Now juxtapose him with Lando Calrissian, played by Billy Dee Williams in The Empire Strikes Back and Return of the Jedi. Lando, too, was tall, conventionally handsome, and effortlessly charming. A reformed rogue who assumed the responsibility of protecting a city and its citizens, he makes a mistake, spends the better part of two movies atoning for it and, in the end, emerges a hero.
Yet there is no groundswell of support for Lando as everyman. In fact, when his name is brought up, the word “traitor” generally follows, as if, you know, that little destroying-the-second-Death-Star thing never actually happened. Sure, some people will recall Lando’s smooth delivery – perhaps conflating the character with the actor’s persona in his old Colt 45 malt liquor commercials – or they’ll cite his friendship with Han Solo and his apparent love of theatrical capes and dismiss him as a “character it would be fun to see,” but ultimately inconsequential – at best.
But, really, what’s the most obvious difference between Han Solo and Lando Calrissian?
To be neither white nor male is already considered an act of aggression in popular media. TV shows like Still Star-Crossed and Pitch have been ripped as unrealistic not because of their storylines, but because they revolved around nonwhite, nonmale characters. For decades, characters portrayed by people of color were regarded as part of the scenery: the sassy BFF to the white ingénue in a romcom, the relentlessly cool dude whose “hood wisdom” is seemingly always misunderstood by the white protagonist, usually with hilarious consequences.
Here’s the thing, though: These are not “everymen”. They are caricatures. And what those who insist that Finn’s character would be ruined if he were revealed to be Force sensitive are really saying is that they need him to fill the role of the background black guy with whom they’ve grown so comfortable. They remain ever so clueless that their argument smacks of “I know I’m not racist because some of my best friends are black”.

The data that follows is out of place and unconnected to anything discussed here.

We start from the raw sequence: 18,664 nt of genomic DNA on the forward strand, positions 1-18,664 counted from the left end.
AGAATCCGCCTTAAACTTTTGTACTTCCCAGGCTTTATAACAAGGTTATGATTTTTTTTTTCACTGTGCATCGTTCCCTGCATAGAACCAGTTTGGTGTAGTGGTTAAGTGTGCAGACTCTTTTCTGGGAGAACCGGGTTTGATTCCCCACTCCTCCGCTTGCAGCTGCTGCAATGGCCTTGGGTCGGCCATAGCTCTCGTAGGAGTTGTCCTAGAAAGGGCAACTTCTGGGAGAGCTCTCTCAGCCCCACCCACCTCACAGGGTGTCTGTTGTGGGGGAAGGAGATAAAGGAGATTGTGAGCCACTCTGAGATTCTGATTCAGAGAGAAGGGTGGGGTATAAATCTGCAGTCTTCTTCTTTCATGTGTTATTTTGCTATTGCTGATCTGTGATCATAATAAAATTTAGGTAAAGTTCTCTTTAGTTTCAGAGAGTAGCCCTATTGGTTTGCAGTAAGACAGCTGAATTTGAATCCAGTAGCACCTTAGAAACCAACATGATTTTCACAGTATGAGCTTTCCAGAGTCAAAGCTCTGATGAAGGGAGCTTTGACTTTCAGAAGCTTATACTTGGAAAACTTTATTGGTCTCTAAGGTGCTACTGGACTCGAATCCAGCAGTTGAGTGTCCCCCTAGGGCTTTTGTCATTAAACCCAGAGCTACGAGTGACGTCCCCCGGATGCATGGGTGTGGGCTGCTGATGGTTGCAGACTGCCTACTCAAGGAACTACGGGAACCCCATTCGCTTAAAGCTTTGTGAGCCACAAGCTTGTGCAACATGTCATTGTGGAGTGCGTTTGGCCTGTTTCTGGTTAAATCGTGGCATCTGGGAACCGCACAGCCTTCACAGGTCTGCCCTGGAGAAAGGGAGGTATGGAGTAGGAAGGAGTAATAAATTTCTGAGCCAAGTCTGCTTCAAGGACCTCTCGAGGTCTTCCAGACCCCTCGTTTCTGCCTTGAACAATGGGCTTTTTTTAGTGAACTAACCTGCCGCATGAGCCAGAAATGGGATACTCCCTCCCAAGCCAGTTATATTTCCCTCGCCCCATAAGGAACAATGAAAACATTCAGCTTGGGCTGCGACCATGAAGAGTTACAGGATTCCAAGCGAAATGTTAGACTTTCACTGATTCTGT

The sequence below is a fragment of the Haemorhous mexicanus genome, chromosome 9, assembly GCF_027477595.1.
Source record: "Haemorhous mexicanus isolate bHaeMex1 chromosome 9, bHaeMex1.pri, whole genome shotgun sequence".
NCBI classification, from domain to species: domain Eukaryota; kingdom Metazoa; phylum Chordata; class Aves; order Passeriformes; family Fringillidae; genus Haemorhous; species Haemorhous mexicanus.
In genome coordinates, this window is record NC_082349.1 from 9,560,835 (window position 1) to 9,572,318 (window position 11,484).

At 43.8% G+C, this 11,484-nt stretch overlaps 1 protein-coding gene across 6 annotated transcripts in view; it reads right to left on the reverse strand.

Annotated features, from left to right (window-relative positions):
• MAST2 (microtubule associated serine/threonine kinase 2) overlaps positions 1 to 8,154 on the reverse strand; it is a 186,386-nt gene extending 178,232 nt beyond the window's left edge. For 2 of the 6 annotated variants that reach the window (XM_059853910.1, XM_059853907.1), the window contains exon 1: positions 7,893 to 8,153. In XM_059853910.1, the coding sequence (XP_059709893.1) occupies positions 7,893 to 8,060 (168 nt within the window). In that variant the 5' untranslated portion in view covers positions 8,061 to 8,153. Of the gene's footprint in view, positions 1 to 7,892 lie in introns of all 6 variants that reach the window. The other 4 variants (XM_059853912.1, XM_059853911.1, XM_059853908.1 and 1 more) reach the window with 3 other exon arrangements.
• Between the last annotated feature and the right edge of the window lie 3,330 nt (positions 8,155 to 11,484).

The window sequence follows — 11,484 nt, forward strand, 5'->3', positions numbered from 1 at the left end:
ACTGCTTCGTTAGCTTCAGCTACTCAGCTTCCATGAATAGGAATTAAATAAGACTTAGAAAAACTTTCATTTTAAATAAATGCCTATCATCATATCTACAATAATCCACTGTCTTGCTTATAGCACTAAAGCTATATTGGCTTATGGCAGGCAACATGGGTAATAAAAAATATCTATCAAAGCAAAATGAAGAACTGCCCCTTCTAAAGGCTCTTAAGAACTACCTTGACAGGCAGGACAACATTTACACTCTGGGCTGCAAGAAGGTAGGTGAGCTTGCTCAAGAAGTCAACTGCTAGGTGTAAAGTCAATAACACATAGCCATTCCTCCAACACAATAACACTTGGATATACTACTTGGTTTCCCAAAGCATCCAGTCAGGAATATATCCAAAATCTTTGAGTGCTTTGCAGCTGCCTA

And so the audience feels justified in laughing at Finn’s expense as he stumbles about in a leaking bacta suit or gets tazed or is led around like a child in unfamiliar surroundings or nearly falls into a pile of animal shit.
No Force-sensitive character has ever had to endure such humiliation. Can you imagine Luke nearly doing a face plant into bantha crap? Or Obi-Wan being electroshocked by an alleged admirer?
Fans reported that the moment Finn was on his knees, a recipient of an ugly smack in the face by Hux, was met with raucous laughter in theater. Could you picture a kneeling Obi-Wan getting backhanded by a fascist analogue – or, in the very off chance that such a theme would make it into a Star Wars film, fans laughing about it?
Force sensitivity in this franchise is not necessarily a guarantee of protection, not even for lightsiders. (RIP Qui-Gon Jinn and Mace Windu, among others). But no character who was presented as the main character of the series – Luke Skywalker in the Original Trilogy and Anakin Skywalker in the Prequel Trilogy – were ever given the clown edit or pushed aside for to make room for a maudlin feel-sorry-for-me arc for the villain.
Originally, Finn was presented as the face of the sequel trilogy. In fact, he was marketed as the Jedi. It was incumbent on Lucasfilm to follow through, especially in light of how nonwhite characters in this franchise have tended to be relegated to the imaginary sidelines.
In the real world, people seeking an everyman in the sequel trilogies that they can identify with need to keep looking and leave Finn out of it. Fandom is great at elevating side characters into positions of importance that generally are inverse to their significance to the story – well, as long as they’re white. So those who are hungering for a non-Force sensitive character in the Han Solo mold are free to find one in the background somewhere or create an original character for fanfiction.
And as for Finn’s ultimate fate as a possible Force user, here’s hoping that Lucasfilm and J.J. decide to do the right thing and finish what they started.
E.M. Parker is a Philadelphia-based writer, editor and digital marketing strategist who has worked with such news sites as Yahoo, MSN, and ALM Media. A longtime fan of science fiction and mystery novels, she is currently working on a collection of original short stories based in afrofuturism. You can follow her on twitter where she is @eblfinexile.